24. Well, that's the whole point. The POVs aren't wrong about it being Joffrey: he did hire the catspaw, all by himself. He did select Bran as the target, all by himself. Littlefinger had no involvement whatsoever with any of this. All he did was provide the motivation for Joff to act, which conforms to Joffrey's own twisted little psyche, along with LF's proven ability to manipulate said psyche, and even the SSMs where GR says ASOS will resolve the question of Bran and the dagger. This is why I keep trying to find some connection between Luwin and Littlefinger, or some reason why Littlefinger might not have expected the note to be discovered so quickly. But I haven't so far, so I can only chalk it up to sheer luck. It matters because no one can be lucky all the time. And if we look at all the lucky breaks LF has gotten, it starts to lose credibility. So at each turn, we look for ways in which he could perhaps be manufacturing his luck, or at least improving his odds, and lo and behold, we can usually find them: the incident on the Trident could have been arranged, perhaps not to the degree to which it unfolded, but in some way that would have led to further enmity between Starks and Lannisters; ie, Joffrey defiling, or even murdering, Sansa. Cat's arrival at KL, which he would have gleaned from his informants at the docks Ned's beheading, which could very well have been instigated by Littlefinger even Tyrion's near-death on the Blackwater, which came at the hands of Mandon Moore, a very weird guy who was appointed to the KG by Jon Arryn and on and on. So my question back to you is, since we have no problem seeing LF's influence behind all of these events, why do we draw the line at the notion the he manipulated Joffrey before he left King's Landing? No possibility that it could be revealed later? Not through Bran? Not through some kind of confession by LF trying to save his own skin? Not through a smart guy like Tyrion finally puzzling it out? He would have known if the box was not there before he went to sleep. If he wasn't certain about that, then there is even less reason to be suspicious. Questioning the servants would be the first logical step, which makes it even odder for Luwin to then make a complete detour into illogical thinking just because none of the servants saw anything. There are countless possible explanations for the sudden appearance of a box, which he summarily dismisses in favor of a secret-plot theory. Very uncharacteristic of the Luwin who later emerges on the page. I can't see the catspaw as the deliverer either, unless his appearance in Bran's room was a disguise. All I'm saying is that if LF does have someone in Winterfell with this much knowledge of his goals, then it stands to reason that this person would have hired the catspaw. Unless, of course, we chalk it up to just dumb luck that Robert or Mance, or Joffrey, would take it upon themselves to kill Bran. Cool. I'll be sure and ping you the next time the argument comes up. It get's tiring being the sole person trying to talk sense to people who insist the text must blatantly confirm every tiny aspect of the pie while they are at liberty to make up all kinds of notions about diluted wine, trained pigeons and magical greenseer powers.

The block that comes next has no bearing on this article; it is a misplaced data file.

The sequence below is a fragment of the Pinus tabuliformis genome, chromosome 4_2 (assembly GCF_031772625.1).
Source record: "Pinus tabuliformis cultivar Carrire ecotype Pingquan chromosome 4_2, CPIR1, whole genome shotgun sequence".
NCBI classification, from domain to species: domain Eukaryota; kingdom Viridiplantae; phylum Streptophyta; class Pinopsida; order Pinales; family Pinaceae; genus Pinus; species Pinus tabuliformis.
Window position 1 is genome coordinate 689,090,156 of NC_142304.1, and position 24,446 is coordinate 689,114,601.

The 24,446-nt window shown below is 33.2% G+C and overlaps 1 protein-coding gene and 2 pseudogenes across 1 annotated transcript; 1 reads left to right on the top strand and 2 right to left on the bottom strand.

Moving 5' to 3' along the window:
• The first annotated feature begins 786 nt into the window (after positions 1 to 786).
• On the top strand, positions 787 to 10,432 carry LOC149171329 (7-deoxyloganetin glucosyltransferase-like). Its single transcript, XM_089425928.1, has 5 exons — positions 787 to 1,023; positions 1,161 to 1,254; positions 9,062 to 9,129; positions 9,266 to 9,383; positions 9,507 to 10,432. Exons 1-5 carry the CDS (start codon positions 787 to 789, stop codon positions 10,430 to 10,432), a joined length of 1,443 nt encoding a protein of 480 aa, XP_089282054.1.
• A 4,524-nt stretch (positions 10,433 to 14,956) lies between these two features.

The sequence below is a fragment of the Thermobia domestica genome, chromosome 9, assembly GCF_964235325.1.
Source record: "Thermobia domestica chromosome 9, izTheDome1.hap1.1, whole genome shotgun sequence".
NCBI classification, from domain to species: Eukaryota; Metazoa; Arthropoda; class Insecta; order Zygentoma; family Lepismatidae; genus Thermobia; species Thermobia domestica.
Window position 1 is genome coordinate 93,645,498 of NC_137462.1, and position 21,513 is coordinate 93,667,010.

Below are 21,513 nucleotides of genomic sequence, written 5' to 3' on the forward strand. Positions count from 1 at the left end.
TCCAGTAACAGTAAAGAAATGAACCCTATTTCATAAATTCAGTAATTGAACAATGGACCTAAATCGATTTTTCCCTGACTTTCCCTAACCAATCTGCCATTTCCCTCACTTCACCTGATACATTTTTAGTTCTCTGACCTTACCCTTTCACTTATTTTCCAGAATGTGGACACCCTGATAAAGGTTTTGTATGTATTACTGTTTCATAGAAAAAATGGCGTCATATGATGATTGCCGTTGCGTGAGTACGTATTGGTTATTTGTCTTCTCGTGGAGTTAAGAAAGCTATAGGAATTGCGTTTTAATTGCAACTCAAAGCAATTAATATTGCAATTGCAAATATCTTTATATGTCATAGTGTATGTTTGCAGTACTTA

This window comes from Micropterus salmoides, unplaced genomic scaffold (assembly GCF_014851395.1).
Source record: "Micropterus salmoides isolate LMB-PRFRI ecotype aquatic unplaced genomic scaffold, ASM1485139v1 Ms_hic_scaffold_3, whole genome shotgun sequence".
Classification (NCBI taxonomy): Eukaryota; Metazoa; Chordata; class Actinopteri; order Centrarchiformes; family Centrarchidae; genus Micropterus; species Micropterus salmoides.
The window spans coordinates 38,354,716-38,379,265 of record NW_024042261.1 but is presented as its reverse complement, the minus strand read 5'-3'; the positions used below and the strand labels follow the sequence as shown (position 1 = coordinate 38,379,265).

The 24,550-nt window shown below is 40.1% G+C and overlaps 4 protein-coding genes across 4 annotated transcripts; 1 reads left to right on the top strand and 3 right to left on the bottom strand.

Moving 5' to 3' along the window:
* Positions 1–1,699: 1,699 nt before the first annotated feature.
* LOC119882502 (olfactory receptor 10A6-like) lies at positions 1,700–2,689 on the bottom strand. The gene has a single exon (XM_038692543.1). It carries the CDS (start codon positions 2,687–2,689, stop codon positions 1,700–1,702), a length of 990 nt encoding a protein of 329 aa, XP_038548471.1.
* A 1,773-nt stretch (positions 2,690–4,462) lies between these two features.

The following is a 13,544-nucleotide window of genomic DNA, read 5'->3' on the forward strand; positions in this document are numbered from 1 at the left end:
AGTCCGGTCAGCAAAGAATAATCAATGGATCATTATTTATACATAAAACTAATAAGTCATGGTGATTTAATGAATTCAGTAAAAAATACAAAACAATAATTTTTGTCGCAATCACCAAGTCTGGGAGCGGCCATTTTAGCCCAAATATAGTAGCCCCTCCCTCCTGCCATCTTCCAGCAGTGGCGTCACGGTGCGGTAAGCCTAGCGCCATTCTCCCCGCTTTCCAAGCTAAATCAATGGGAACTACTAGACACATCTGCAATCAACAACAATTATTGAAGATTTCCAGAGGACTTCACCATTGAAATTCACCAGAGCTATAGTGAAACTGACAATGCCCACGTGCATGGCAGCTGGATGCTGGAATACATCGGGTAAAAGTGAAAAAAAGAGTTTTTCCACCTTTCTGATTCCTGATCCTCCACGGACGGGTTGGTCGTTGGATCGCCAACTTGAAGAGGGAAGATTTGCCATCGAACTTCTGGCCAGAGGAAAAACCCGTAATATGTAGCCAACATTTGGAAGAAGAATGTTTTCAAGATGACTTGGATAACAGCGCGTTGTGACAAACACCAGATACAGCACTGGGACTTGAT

25. I doubt very much that the lemon tree of Dany's recollection is potted. It would have to be rather small to be brought inside during winter, and it would most like whither over the long winter due to lack of sunlight. So that leaves us with the greenhouse idea, because if lemons can grow outside in Braavos than they would be as common as dirt throughout Westeros south of the Fingers. The problem with the greenhouse, of course, is that for Dany to remember a red door and lemon tree but not realize she is surrounding by glass walls means that the greenhouse would have to be so freakin large that it would qualify as one of the wonders of the world. It would rival the Titan as a unique feature of Braavos and it would be easily seen on whatever hill the Sealord's palace sits on. Since neither of these things is mentioned in the book, the most likely conclusion is that young Dany was not aware of where she actually was during her early exile.